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I think someone’s done this before but it’s been a while, so...*shrugs*

 

What is your favorite opening line you yourself have written or from a book you liked?

 

 

“It. 

 

It was not a usual item, certainly. It was one of those things you might find lying under a shelf at a garage sale and then stash away in your attic for seven years, promptly forgetting about it within two hours of purchase.”

 

 

 

 

 

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1 hour ago, Sarah Daffy said:

I think someone’s done this before but it’s been a while, so...*shrugs*

 

What is your favorite opening line you yourself have written or from a book you liked?

 

 

“It. 

 

It was not a usual item, certainly. It was one of those things you might find lying under a shelf at a garage sale and then stash away in your attic for seven years, promptly forgetting about it within two hours of purchase.”

 

 

 

 

 

haha this:

 

 "I gasp for breath as he tightens his hold around my neck."

 

{yes my current novel's beginning 😉 )

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Am I cheating if I say, "In the beginning God created the heavens and the earth." 😄 😮 😛 

 

Okay here is a first line from a book I enjoyed reading

 

“Far Out in the uncharted backwaters of the unfashionable end of the Western Spiral arm of the galaxy lies a small unregarded yellow sun.”

Edited by Amosathar
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OK - My fav is from  'Happy as a Dead Cat' by Jill Miller but I can not print it here.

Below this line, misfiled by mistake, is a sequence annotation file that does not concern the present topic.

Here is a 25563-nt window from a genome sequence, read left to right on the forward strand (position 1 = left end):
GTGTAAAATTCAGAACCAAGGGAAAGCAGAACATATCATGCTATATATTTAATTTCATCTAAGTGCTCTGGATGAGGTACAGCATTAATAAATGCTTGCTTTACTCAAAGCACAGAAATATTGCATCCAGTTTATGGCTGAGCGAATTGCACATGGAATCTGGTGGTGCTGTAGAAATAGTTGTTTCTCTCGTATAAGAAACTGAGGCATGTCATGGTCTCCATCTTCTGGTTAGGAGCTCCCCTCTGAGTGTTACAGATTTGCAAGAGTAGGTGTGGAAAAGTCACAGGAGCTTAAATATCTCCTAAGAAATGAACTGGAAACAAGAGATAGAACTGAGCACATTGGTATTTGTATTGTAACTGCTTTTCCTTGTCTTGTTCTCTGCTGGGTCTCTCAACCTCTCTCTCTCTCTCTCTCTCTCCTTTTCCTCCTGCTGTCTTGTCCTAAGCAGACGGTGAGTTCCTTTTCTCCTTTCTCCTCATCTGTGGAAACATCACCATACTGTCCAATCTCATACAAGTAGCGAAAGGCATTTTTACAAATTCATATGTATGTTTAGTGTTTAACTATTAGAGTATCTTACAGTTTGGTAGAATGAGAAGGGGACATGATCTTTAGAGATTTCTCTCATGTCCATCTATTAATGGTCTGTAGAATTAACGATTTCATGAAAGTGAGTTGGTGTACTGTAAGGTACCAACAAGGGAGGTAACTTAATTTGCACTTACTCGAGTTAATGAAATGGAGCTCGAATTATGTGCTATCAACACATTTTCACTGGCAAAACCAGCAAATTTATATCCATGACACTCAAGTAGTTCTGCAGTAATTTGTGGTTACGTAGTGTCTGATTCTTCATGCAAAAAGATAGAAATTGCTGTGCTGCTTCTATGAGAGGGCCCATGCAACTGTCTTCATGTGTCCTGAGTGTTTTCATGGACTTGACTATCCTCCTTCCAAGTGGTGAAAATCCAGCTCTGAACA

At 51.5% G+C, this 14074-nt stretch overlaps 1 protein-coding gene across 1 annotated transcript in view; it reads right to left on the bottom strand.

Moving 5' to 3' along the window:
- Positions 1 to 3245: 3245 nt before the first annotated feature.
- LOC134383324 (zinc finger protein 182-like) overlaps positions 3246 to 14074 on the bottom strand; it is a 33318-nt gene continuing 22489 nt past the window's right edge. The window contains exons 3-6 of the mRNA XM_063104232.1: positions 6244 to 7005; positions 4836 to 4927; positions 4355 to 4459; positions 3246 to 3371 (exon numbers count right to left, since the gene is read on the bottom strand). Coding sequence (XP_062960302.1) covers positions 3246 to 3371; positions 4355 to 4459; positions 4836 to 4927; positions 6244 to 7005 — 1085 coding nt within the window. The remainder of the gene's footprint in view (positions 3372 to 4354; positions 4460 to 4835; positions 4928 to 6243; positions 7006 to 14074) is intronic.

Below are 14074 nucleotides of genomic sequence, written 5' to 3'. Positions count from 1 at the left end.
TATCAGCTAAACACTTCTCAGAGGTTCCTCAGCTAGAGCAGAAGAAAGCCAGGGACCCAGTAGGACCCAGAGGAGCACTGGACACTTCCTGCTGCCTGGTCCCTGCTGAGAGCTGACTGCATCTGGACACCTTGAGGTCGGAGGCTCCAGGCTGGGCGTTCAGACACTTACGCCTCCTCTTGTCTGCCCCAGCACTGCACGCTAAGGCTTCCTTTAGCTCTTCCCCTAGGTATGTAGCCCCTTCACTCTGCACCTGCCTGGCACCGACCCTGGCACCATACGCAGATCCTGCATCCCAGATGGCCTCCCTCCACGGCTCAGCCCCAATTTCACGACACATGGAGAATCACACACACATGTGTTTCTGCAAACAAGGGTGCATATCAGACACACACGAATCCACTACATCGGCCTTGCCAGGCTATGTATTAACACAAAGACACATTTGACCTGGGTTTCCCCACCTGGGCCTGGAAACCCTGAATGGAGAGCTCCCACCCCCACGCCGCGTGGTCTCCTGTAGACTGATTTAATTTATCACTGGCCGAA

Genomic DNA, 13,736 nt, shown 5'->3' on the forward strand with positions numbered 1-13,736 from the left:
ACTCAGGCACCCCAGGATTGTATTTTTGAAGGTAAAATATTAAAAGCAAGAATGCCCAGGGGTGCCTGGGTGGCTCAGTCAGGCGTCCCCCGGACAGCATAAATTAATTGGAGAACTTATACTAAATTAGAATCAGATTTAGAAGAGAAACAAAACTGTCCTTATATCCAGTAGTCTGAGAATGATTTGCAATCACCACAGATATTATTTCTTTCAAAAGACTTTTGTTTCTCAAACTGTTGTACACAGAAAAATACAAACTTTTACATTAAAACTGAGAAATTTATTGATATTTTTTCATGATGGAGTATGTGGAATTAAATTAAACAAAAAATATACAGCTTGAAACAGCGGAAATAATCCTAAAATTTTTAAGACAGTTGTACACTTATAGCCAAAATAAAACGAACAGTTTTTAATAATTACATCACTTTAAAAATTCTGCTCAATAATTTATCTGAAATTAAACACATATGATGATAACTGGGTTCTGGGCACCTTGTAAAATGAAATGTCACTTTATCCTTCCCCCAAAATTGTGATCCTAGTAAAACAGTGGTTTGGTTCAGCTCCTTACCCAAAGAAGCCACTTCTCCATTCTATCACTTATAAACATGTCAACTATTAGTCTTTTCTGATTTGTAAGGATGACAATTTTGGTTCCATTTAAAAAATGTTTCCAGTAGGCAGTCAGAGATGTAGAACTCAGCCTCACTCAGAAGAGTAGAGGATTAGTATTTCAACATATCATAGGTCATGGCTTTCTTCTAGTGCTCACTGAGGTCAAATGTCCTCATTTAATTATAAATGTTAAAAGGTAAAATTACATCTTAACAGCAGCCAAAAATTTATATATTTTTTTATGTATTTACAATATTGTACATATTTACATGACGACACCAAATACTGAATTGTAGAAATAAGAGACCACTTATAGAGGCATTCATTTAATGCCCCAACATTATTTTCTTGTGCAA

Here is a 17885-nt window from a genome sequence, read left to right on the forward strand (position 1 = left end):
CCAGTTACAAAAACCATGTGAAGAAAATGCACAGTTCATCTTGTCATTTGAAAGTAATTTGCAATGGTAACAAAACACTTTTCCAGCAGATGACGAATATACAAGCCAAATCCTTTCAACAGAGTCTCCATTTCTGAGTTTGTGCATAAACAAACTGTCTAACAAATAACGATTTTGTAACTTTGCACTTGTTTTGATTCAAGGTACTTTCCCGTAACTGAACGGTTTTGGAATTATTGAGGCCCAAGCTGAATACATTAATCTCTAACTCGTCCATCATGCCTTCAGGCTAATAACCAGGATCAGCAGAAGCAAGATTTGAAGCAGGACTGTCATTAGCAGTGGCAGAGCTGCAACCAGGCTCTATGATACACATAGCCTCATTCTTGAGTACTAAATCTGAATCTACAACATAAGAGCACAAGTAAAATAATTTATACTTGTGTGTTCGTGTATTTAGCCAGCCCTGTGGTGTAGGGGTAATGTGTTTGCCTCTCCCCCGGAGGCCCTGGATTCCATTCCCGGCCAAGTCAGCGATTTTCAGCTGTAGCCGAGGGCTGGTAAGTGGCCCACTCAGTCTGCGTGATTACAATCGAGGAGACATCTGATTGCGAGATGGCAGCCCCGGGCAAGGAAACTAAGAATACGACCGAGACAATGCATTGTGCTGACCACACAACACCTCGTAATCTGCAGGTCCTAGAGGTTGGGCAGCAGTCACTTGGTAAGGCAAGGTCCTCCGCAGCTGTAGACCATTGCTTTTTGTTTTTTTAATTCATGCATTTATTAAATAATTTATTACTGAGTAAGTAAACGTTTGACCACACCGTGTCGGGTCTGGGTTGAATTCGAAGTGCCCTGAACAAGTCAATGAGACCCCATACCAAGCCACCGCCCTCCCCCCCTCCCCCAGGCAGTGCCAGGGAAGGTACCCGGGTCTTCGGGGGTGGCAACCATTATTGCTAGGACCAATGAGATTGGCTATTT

2"nd choice is 'Dear Nobody' by Bernie Doherty.  One of the most beautiful written books I have ever read.

 

Maybe we all want to burn off across the horizon, into space, perhaps, to take off into some unknown territory and meet ourselves out there.

 

 

 

 

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It was a dark and stormy night...

 

Kidding KIDDING  KIDDING!!!!

 

Actually, though I've never read the book, I am always intrigued by:

 

Happy families are all alike; every unhappy family is unhappy in its own way.

 

 

Edited by Wes B
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I don't have a copy near to me so I apologise that I misquote.  "In a hole, in a hill, there lived a hobbit.  Not a nasty worm filled hole something something or a dry sandy hole.  This was a hobbit hole and that means comfort."  The Hobbit.

 

"It is a truth universally acknowledged that a single man in possession of a good fortune must be in want of a wife."  Pride And Prejudice.

"If you really want to hear about it, the first thing you'll probably want to know is where I was born, and what my lousy childhood was like, and how my parents were occupied and all before they had me..."  The Catcher In The Rye.  (I actually like the whole sentence but I'll stop before the swearing starts since I know that most people here don't like swearing.)
 

Again I don't have a copy near me.  "Once there was a little princess and she was very sad for her parents had just died.  Then she met a prince who wrapped her in a rose scented embrace and said, 'never lose your purity even as you grow up'.  This was all well and good but so impressed was she that she decided to become a prince.  But was that really such a good idea?"  Revolutionary Girl Utena (anime only if I remember rightly)

"Same old thing, day after day... what a bore."
"This world is a rotten mess..." Death Note manga.

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Here's the opening to my uncompleted story titled, "Evening in Oaxaca".

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    He wrote on the back of a postcard.